+ Post New Thread
Results 1 to 7 of 7

3rd June 2008, 10:47 #1
 Join Date
 May 2008
 Posts
 20
 Helped
 0 / 0
 Points
 920
 Level
 6
Why when the load current of LDO regulator goes up the output voltage goes down ?
When the load current of an LDO regulator goes up the iutput voltage goes down in the transient response...It is not very clear to me...It is ok that LDO is like a voltage source but I would like some better answer..Please help me
thank you

3rd June 2008, 10:47

4th June 2008, 02:15 #2
 Join Date
 Jan 2008
 Location
 Toronto area of Canada
 Posts
 8,100
 Helped
 1882 / 1882
 Points
 46,637
 Level
 52
LDO behavior
The transient response of a voltage regulator is slow because the speed of rthe error amplifier is slow. if its speed if faster then it would oscillate.
When the load current suddenly increases then the output voltage drops for a moment until the error amplifier catches up.
The opposite occurs when the load current is suddenly reduced. The output voltage rises for a moment until the error amplifier catches up.
Datasheets for voltage regulators show graphs of the output transient and how an output capacitor to ground improves the transient response by smoothing the output voltage spikes.

4th June 2008, 08:16 #3
 Join Date
 Apr 2007
 Posts
 25
 Helped
 0 / 0
 Points
 1,160
 Level
 7
Re: LDO behavior
you must check from requird specs that the max spark amplitude is in your specs

4th June 2008, 08:16

4th June 2008, 15:53 #4
 Join Date
 May 2008
 Posts
 20
 Helped
 0 / 0
 Points
 920
 Level
 6
Re: LDO behavior
Yes but Why does the voltage drop?

4th June 2008, 16:18 #5
 Join Date
 Jan 2008
 Location
 Toronto area of Canada
 Posts
 8,100
 Helped
 1882 / 1882
 Points
 46,637
 Level
 52
Re: LDO behavior
The voltage at the output of a voltage regulator drops permanently when the load current increases because the series pass transistor has a certain amount of resistance. The resistance causes the voltage at its output to drop when the current through it increases.
When the error amplifier catches up and detects the voltage drop at the output then it turns on the series pass transistor harder to increase the output voltage to where it is supposed to be.
The error amplifier is not perfect, it does not have infinite gain so the voltage regulator has a spec of a certain amount of voltage drop. A uA7805 voltage regulator has a voltage drop of typically 0.015V when its load current is increased from 5mA to 1.5A.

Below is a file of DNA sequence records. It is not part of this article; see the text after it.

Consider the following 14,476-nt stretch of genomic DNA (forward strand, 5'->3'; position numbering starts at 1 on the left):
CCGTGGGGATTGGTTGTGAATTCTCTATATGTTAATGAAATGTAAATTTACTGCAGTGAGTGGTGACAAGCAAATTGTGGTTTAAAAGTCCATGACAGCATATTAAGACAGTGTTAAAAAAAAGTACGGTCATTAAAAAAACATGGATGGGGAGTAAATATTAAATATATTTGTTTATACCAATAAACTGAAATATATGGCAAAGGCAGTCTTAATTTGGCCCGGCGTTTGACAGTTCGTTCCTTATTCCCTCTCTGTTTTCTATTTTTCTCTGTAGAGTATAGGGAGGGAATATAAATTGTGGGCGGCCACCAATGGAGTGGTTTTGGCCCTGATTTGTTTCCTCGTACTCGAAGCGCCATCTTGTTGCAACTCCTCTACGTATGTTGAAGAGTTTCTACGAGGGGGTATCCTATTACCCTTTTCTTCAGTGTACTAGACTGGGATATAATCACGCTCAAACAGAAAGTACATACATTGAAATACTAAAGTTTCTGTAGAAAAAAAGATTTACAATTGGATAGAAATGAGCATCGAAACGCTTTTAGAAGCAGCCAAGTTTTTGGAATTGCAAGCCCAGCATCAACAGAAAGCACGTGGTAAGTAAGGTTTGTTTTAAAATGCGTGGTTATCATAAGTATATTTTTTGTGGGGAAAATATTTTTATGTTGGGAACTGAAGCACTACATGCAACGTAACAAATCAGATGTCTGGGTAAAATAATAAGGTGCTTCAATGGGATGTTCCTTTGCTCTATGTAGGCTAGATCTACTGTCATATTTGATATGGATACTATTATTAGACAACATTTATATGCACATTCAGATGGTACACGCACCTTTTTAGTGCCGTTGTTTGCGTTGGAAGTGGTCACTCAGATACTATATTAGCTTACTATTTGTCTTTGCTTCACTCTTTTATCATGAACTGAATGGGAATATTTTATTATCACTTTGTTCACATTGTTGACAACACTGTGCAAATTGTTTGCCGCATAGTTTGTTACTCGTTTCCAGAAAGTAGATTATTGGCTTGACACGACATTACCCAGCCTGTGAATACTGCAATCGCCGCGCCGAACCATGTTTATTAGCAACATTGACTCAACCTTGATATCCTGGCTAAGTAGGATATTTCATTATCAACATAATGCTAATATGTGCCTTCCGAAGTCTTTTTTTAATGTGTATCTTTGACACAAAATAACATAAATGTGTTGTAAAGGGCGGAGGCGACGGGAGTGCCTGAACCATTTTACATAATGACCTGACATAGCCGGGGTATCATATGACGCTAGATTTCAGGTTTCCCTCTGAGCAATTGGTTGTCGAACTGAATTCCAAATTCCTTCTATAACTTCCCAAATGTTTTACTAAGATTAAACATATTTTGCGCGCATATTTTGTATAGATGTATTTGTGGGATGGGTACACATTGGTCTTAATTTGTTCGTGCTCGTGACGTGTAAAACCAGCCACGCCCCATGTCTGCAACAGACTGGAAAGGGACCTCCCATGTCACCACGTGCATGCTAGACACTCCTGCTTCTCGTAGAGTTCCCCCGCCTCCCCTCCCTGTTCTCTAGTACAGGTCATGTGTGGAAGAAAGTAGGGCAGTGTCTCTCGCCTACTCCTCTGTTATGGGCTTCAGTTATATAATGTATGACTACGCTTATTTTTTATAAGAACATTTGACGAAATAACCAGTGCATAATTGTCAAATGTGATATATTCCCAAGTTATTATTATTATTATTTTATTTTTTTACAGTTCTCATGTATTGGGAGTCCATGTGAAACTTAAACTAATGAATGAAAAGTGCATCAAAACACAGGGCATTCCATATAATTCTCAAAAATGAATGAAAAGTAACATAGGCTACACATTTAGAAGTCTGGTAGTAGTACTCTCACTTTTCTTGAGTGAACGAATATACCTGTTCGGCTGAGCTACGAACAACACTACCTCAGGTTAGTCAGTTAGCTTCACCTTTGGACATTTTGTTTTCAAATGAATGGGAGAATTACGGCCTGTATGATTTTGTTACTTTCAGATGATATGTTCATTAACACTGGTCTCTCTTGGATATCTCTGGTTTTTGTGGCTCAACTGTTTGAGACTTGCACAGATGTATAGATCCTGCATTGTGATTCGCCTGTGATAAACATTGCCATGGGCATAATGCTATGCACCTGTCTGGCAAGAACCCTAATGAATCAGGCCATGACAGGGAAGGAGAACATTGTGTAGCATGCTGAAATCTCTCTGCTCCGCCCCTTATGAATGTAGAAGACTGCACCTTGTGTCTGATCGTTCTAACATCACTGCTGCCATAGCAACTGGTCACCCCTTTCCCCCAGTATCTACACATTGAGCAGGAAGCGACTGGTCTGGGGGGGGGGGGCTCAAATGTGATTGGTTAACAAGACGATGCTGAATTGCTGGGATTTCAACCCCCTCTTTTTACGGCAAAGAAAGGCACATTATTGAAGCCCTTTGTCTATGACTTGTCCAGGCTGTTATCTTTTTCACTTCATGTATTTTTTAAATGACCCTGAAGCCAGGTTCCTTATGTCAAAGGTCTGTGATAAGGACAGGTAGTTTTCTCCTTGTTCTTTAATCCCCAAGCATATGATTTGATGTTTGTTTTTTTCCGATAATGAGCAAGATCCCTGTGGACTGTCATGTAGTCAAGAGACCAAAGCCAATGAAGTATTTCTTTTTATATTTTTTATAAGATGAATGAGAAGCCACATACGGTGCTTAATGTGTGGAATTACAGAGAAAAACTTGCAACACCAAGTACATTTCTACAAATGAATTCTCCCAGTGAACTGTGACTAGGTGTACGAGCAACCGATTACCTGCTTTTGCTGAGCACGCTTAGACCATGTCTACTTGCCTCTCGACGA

4th June 2008, 18:56 #6
 Join Date
 Nov 2006
 Location
 Cairo , Egypt
 Posts
 212
 Helped
 17 / 17
 Points
 3,185
 Level
 13
Re: LDO behavior
*For transient : You can imagine the passelement for very fast changes seen as a current source [Ref Dr Millikan paper for cap free ldo](as before EA catchup the EA output voltage is constant ) & so varying the load can be seen by two points of views :
1) Varied resistance :for ex. load resistance varied from high resistance to low resistance,& so the current source sees a low resistance while passing the same current & so the voltage drops down.And vice versa.
2)Varied Current source:For ex. the driven current varied from light load(low current) to heavy load(high current) ,in this case you can get calculate the output voltage as the current passes through the voltage divider times its total series resistance so here as the passelement current is constant the increase in load current accompanied by decrease in volt. divider current which means output voltage drop.And vice versa.
[Out cap value smoothing this process by delivering some instantaneous charges that overcome fast voltage changes.]
1 members found this post helpful.

4th June 2008, 18:56

4th June 2008, 19:39 #7
 Join Date
 Sep 2007
 Posts
 266
 Helped
 48 / 48
 Points
 3,441
 Level
 13
Re: LDO behavior
Well to make it even simpler...
You can think of an ldo as a resistive voltage divider... so what ever be the input voltage the output is the divided value of it.
vin=I*(R1+R2) and vout= (R2*I)/(R1+R2). So every time you change 'I' the output goes up or down.
Now to keep the voltage constant the only way is to vary the R1... such that the drop across it is same what ever be the value of 'I' .... and this task is done by your error amplifier...
Note: for error amp to work first some error isto be generated...and that error is the droop or overshoot inthe output voltage... so u will always get a change in output voltage whenthe load current is changed ...and this change will be corrected by ur feedbak loop via error amplifier.
hope I answered , the way u wanted...!!
+ Post New Thread
Please login